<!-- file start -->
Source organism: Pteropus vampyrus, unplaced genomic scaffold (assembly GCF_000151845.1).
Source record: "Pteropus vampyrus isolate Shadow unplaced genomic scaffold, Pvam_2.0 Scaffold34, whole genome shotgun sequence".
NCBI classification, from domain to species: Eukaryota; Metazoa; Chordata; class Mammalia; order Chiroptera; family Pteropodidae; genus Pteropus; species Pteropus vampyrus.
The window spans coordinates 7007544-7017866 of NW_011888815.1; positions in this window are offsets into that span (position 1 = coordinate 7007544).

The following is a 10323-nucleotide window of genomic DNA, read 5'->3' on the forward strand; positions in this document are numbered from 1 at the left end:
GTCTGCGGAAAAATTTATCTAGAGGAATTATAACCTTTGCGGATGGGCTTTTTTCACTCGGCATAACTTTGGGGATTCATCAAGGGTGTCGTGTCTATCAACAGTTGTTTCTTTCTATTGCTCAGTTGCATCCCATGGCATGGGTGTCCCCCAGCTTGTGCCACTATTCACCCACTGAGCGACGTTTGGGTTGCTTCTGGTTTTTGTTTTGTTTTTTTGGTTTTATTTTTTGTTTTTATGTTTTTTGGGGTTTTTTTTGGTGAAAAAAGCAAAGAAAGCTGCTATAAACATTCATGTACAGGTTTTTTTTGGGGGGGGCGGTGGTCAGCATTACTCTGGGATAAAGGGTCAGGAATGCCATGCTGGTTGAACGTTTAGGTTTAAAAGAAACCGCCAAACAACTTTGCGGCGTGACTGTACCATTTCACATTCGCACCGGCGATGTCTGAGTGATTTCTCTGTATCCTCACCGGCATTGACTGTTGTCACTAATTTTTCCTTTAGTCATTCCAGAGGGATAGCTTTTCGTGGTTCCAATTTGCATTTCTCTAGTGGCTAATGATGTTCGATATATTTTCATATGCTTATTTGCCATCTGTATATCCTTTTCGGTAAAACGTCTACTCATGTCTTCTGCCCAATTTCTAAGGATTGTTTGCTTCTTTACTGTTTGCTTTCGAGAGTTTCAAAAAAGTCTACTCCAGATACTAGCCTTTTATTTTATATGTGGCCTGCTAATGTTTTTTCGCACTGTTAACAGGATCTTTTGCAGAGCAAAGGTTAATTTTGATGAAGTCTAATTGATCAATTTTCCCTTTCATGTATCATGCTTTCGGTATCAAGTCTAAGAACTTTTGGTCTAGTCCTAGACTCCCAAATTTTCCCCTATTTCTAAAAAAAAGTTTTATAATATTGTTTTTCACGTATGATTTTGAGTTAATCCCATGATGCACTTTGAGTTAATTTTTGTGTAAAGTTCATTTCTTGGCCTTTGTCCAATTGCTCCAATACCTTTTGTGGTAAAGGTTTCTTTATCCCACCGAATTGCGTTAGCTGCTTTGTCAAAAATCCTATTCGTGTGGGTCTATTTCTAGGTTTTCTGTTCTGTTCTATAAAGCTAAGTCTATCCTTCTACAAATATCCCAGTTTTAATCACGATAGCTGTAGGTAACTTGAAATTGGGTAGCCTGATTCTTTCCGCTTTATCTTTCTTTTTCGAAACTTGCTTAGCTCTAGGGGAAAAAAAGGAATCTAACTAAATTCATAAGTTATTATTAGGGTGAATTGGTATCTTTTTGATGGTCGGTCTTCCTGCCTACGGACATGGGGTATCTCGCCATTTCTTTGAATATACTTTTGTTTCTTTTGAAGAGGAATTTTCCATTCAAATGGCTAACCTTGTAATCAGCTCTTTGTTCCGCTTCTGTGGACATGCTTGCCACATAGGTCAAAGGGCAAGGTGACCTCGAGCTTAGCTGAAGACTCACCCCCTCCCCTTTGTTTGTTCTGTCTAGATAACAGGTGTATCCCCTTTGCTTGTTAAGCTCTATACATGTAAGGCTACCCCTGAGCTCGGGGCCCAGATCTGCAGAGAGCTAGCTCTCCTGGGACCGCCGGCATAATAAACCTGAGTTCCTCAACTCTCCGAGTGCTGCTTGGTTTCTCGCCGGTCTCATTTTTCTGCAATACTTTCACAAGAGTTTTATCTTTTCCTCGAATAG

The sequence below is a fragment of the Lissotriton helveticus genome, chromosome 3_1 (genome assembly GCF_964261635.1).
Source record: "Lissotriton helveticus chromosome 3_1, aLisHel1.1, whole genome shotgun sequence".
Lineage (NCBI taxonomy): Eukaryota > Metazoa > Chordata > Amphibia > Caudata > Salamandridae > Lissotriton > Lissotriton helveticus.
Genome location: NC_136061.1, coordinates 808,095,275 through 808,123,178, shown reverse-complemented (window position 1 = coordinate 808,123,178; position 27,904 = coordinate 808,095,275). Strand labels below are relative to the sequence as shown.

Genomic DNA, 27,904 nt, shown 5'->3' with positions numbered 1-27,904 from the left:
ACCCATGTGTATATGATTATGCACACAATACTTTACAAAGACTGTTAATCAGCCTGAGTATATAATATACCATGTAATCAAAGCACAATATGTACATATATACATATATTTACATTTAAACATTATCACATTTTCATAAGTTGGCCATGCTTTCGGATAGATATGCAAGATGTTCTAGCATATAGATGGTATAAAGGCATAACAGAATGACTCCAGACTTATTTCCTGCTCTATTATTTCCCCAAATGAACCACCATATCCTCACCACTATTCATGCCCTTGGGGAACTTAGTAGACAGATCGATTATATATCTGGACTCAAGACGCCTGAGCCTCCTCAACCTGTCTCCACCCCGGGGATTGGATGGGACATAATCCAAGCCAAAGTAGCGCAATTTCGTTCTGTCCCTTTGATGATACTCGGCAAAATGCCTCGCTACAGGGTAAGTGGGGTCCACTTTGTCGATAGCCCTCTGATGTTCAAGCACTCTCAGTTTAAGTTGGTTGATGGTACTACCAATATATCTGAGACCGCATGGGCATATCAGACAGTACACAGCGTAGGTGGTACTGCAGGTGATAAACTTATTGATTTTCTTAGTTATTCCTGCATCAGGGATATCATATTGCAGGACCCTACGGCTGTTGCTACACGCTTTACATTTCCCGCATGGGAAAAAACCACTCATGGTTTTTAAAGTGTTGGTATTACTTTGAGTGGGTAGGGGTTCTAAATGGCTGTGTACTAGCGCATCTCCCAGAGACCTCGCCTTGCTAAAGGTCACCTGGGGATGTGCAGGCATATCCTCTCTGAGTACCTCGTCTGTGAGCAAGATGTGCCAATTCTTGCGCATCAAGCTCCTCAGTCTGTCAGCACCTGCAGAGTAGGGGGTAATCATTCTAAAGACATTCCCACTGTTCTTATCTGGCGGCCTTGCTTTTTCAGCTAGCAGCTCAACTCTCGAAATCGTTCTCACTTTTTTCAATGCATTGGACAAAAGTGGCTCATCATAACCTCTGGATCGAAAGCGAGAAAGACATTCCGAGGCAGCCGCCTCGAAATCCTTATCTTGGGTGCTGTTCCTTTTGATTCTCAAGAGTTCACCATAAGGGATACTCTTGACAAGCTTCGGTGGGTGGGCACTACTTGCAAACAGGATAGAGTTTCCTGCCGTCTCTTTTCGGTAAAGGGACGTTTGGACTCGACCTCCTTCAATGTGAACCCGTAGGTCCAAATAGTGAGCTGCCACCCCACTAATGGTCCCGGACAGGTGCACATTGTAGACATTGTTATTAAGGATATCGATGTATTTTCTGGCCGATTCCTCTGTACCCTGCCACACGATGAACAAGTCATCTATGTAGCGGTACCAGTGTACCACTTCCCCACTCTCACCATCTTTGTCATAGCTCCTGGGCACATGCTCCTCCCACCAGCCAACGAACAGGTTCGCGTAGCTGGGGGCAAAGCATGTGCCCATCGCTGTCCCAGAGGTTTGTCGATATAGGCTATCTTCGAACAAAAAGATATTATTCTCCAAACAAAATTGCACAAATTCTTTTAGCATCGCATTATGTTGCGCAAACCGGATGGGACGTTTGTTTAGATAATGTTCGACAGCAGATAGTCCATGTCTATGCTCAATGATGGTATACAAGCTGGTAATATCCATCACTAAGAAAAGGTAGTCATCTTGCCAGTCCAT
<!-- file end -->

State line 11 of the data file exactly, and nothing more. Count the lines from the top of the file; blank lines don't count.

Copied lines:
Genomic DNA, 27,904 nt, shown 5'->3' with positions numbered 1-27,904 from the left: